The company, which for many is a symbol of Sweden (although it has long ceased to belong to the Swedes. It is now a company… Dutch), has a very unusual method for people with “sticky hands.” IKEA’s secret safeguards against thieves are no longer as mysterious as they might seem. They amuse some to tears, others amaze. But they work!
Theft Precaution? But What Kind of Security it is?
Some time ago, IKEA had a rather serious problem that it wasn’t very good at solving at first. Its stores took a liking to all sorts of theft prevention. But they were not primarily stealing the furniture that the iconic company sells.
As it’s not hard to imagine, the furniture is mostly so large that it’s difficult to smuggle it through the cash registers and out of the store so that no one catches on to the procedure. And carrying out a few pieces of cabinetry or a bed wasn’t very attractive to anyone either. So it wasn’t the furniture in the first place that tempted the thieves.
“How About Robbing … a Mannequin?”
As it turned out, the thieves found it easiest to steal parts of… displays. As we all know, various corners in IKEA stores are sometimes arranged in such a way as to resemble as closely as possible a real apartment or a real room. That’s why various everyday items are placed there, and sometimes there are also inserted fully dressed mannequins. Or at least a handbag thrown into a corner, or shoes placed on a shelf. It is these things that have long been the most attractive targets for thieves.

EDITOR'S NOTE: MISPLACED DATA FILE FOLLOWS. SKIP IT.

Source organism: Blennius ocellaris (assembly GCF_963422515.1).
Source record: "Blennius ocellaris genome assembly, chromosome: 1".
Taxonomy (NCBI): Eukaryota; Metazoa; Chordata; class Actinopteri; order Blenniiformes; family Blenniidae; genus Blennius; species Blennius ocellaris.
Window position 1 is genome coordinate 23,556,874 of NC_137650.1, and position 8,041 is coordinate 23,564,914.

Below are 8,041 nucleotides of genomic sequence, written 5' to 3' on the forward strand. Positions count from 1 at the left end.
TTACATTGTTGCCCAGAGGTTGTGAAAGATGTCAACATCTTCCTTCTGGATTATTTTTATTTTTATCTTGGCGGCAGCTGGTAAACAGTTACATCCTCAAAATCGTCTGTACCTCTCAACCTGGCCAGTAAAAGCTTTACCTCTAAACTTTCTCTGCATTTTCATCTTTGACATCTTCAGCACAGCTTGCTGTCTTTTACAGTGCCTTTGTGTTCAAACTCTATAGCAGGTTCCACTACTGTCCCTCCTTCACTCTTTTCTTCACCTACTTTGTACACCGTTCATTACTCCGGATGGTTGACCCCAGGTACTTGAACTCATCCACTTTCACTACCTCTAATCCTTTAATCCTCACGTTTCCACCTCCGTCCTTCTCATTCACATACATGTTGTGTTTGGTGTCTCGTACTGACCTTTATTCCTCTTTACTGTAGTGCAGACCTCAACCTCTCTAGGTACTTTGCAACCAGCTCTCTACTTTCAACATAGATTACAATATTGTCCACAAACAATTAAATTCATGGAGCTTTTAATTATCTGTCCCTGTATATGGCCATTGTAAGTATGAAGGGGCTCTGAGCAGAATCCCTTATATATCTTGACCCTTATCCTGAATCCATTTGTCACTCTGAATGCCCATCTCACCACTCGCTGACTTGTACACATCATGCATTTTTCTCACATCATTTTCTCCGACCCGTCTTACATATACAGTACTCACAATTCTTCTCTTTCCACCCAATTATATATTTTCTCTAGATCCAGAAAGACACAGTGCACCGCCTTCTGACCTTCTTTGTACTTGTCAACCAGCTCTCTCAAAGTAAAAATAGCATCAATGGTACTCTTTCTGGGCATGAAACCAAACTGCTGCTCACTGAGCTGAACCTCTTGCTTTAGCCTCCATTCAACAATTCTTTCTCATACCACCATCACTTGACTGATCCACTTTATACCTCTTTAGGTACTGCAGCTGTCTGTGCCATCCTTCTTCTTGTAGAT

This Is How IKEA’s Secret Security Measures Against Thieves Were Developed.
The hard heads at IKEA headquarters thought for a long time how to deal with these thefts. And finally someone came up with a simple yet brilliant idea.
All items that are part of the exhibition are henceforth perforated. This applies especially to handbags, shoes, clothes, but also other items. Thanks to this, the number of their thefts has significantly decreased – because they are useless to the person who picks at them. Well, unless someone doesn’t mind walking around with a handbag that has a strange hole on one side.
Have you ever noticed this in IKEA?